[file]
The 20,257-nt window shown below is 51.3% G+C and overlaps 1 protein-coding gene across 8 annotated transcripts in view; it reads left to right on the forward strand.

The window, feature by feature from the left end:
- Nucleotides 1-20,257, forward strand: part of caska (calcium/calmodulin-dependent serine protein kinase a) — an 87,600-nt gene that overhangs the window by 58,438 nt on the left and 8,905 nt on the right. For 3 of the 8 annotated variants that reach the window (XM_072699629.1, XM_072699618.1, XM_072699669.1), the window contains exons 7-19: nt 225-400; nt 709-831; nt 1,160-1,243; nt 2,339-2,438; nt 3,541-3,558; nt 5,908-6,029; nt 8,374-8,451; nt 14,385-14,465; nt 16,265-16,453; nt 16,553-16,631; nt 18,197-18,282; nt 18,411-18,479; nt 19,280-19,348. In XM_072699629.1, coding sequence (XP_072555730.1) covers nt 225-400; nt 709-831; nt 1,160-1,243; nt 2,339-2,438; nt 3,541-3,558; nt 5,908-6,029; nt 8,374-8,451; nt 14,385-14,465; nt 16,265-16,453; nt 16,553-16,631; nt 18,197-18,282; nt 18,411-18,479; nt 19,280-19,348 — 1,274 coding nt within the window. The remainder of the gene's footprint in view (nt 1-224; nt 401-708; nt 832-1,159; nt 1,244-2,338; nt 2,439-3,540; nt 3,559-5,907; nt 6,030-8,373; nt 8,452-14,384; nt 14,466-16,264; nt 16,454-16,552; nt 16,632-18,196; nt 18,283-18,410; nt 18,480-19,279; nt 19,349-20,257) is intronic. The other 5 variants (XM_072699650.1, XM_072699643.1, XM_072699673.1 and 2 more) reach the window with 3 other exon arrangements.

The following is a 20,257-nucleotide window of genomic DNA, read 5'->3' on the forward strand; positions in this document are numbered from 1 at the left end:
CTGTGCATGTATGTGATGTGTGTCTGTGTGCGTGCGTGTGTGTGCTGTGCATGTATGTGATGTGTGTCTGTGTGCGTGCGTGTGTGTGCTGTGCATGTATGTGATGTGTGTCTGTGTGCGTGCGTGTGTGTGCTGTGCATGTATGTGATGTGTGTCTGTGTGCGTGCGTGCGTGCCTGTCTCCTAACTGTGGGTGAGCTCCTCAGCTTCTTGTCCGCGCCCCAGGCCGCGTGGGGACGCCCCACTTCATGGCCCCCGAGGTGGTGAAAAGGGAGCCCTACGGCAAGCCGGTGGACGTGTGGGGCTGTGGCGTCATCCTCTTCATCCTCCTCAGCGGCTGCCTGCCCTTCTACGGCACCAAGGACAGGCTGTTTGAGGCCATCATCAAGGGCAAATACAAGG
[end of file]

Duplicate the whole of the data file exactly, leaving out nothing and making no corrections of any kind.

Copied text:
The 20,257-nt window shown below is 51.3% G+C and overlaps 1 protein-coding gene across 8 annotated transcripts in view; it reads left to right on the forward strand.

The window, feature by feature from the left end:
- Nucleotides 1-20,257, forward strand: part of caska (calcium/calmodulin-dependent serine protein kinase a) — an 87,600-nt gene that overhangs the window by 58,438 nt on the left and 8,905 nt on the right. For 3 of the 8 annotated variants that reach the window (XM_072699629.1, XM_072699618.1, XM_072699669.1), the window contains exons 7-19: nt 225-400; nt 709-831; nt 1,160-1,243; nt 2,339-2,438; nt 3,541-3,558; nt 5,908-6,029; nt 8,374-8,451; nt 14,385-14,465; nt 16,265-16,453; nt 16,553-16,631; nt 18,197-18,282; nt 18,411-18,479; nt 19,280-19,348. In XM_072699629.1, coding sequence (XP_072555730.1) covers nt 225-400; nt 709-831; nt 1,160-1,243; nt 2,339-2,438; nt 3,541-3,558; nt 5,908-6,029; nt 8,374-8,451; nt 14,385-14,465; nt 16,265-16,453; nt 16,553-16,631; nt 18,197-18,282; nt 18,411-18,479; nt 19,280-19,348 — 1,274 coding nt within the window. The remainder of the gene's footprint in view (nt 1-224; nt 401-708; nt 832-1,159; nt 1,244-2,338; nt 2,439-3,540; nt 3,559-5,907; nt 6,030-8,373; nt 8,452-14,384; nt 14,466-16,264; nt 16,454-16,552; nt 16,632-18,196; nt 18,283-18,410; nt 18,480-19,279; nt 19,349-20,257) is intronic. The other 5 variants (XM_072699650.1, XM_072699643.1, XM_072699673.1 and 2 more) reach the window with 3 other exon arrangements.

The following is a 20,257-nucleotide window of genomic DNA, read 5'->3' on the forward strand; positions in this document are numbered from 1 at the left end:
CTGTGCATGTATGTGATGTGTGTCTGTGTGCGTGCGTGTGTGTGCTGTGCATGTATGTGATGTGTGTCTGTGTGCGTGCGTGTGTGTGCTGTGCATGTATGTGATGTGTGTCTGTGTGCGTGCGTGTGTGTGCTGTGCATGTATGTGATGTGTGTCTGTGTGCGTGCGTGCGTGCCTGTCTCCTAACTGTGGGTGAGCTCCTCAGCTTCTTGTCCGCGCCCCAGGCCGCGTGGGGACGCCCCACTTCATGGCCCCCGAGGTGGTGAAAAGGGAGCCCTACGGCAAGCCGGTGGACGTGTGGGGCTGTGGCGTCATCCTCTTCATCCTCCTCAGCGGCTGCCTGCCCTTCTACGGCACCAAGGACAGGCTGTTTGAGGCCATCATCAAGGGCAAATACAAGG